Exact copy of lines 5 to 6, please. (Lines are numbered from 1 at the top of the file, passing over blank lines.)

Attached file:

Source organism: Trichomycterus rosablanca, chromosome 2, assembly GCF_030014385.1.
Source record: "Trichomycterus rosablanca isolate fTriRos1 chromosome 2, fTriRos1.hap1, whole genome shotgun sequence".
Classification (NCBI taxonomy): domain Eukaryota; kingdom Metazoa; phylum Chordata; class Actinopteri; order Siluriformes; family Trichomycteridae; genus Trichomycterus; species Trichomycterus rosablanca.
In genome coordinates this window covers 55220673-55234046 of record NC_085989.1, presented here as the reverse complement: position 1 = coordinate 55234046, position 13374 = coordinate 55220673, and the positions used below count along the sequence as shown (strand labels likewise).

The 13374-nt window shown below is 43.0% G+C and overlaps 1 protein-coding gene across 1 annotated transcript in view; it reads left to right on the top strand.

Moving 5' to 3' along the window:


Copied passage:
The 13374-nt window shown below is 43.0% G+C and overlaps 1 protein-coding gene across 1 annotated transcript in view; it reads left to right on the top strand.

Moving 5' to 3' along the window: